Why Deir el-Ballas?

As both one of the few substantially preserved pharaonic Egyptian settlements as well as the forward capital for the Theban kings during the Hyksos expulsion, Deir el-Ballas is of great archaeological and historical importance. Today, however, the site is at extreme risk from both looting and even more importantly from the uncontrolled expansion of the modern town of Ed-Deir.

Deir el-Ballas was originally excavated by the Phoebe A. Hearst Expedition of the University of California under the direction of George A. Reisner in the years l900 to 1901. During the season’s work he uncovered the remains of a large royal palace, called the North Palace and a massive watchtower at the Theban end of the site known as the South Palace, along with a series of cemeteries, villas, and a workmen’s settlement. Unfortunately, the excavations were never published and the field notes were so brief that any in depth study of the excavation was impossible. To understand the site better four seasons of survey and clearance were undertaken in l980, l983, 1984 and 1986 under the sponsorship of the American Research Center and the Museum of Fine Arts, Boston.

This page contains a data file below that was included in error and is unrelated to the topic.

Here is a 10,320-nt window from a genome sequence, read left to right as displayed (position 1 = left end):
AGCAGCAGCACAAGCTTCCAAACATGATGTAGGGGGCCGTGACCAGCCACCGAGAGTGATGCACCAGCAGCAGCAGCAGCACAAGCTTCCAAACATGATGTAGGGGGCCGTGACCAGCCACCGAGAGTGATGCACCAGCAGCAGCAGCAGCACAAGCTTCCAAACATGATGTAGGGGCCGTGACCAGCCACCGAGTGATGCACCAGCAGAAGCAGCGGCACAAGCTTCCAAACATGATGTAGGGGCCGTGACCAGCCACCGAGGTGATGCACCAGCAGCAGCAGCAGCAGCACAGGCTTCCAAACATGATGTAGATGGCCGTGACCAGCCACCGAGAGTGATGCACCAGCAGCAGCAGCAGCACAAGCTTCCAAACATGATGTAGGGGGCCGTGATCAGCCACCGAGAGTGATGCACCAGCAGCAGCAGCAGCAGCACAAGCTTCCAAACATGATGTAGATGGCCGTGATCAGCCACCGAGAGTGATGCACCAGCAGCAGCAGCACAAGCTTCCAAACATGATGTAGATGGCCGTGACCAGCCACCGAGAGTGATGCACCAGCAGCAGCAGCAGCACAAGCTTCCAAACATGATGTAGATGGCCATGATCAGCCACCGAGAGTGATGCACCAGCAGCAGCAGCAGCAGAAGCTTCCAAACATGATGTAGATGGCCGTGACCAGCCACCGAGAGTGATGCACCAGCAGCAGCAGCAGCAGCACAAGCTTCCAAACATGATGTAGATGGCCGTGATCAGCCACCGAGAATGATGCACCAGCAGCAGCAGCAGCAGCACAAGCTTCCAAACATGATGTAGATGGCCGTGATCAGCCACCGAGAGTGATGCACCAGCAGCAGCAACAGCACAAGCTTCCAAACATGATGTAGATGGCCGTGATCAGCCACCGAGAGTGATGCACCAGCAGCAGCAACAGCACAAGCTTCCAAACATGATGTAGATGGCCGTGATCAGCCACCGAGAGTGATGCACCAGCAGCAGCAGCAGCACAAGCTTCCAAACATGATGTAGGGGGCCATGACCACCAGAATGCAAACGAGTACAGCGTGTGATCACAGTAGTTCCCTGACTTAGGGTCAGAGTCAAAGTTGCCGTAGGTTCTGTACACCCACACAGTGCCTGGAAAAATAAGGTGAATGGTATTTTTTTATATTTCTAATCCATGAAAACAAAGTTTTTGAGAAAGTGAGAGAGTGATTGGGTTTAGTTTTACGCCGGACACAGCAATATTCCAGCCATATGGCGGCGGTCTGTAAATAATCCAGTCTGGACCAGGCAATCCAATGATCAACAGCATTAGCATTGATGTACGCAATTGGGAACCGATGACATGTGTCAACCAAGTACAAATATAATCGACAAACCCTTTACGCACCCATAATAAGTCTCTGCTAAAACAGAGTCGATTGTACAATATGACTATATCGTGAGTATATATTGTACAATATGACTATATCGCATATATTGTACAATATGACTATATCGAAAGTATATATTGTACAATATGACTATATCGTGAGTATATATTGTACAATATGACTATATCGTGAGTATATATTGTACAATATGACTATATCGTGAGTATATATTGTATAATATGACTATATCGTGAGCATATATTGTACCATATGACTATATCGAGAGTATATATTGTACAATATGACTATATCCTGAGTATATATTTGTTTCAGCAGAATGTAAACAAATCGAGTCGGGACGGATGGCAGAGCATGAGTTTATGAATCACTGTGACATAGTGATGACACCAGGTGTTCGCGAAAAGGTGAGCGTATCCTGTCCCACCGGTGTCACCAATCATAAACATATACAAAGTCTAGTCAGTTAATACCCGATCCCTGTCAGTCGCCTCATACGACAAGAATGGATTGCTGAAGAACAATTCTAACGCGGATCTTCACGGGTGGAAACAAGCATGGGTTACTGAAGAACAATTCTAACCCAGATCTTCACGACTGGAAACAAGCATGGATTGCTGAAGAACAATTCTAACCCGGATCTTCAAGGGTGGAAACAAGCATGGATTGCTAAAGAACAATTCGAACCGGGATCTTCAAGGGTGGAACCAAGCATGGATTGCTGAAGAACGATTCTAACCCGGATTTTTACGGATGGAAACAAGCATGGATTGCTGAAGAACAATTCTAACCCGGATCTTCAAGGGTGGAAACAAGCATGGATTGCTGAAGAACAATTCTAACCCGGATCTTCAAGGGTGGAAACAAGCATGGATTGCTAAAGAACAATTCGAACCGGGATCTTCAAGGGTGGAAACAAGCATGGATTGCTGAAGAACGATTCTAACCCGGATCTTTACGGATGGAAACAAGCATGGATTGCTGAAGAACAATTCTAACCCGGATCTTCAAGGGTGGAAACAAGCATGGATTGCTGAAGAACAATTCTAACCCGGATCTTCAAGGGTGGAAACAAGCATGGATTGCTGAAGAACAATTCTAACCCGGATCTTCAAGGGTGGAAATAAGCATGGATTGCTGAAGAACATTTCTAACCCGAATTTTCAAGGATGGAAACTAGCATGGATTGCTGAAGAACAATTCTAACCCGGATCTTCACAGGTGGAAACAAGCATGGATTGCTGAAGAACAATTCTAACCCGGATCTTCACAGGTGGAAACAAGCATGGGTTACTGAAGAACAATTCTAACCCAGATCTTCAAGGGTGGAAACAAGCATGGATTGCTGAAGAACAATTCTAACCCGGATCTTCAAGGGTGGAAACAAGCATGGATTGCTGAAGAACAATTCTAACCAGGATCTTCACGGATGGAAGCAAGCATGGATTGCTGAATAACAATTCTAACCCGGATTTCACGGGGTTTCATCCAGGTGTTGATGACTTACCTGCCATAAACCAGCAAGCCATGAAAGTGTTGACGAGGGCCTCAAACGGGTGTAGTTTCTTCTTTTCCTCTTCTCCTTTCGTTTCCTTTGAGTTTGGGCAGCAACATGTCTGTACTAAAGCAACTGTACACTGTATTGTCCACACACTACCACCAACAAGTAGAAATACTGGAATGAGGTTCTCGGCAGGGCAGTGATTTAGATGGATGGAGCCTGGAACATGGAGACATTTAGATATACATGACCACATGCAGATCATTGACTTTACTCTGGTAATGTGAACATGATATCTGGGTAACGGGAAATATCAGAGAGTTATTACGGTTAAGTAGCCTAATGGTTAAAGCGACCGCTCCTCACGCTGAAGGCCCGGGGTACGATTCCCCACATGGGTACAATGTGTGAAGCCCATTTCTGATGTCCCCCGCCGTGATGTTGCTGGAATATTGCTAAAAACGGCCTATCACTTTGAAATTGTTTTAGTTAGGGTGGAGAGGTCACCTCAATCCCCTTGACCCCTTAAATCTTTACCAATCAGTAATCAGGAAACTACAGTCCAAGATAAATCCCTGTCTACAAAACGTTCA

Unfortunately, since that time many features of the site have been damaged or destroyed. While serving as Chief Inspector of Qena, Mustapha Waziri requested our help in protecting the site. With that aim The Ancient Egyptian Heritage and Archaeology Fund in concert with the American University in Cairo has begun a program of work with the Antiquities Inspectorate in Qena to define those areas threatened by urban expansion, and devise strategies to protect them from encroachment and undertake the stabilization, protection and preservation of the standing monuments.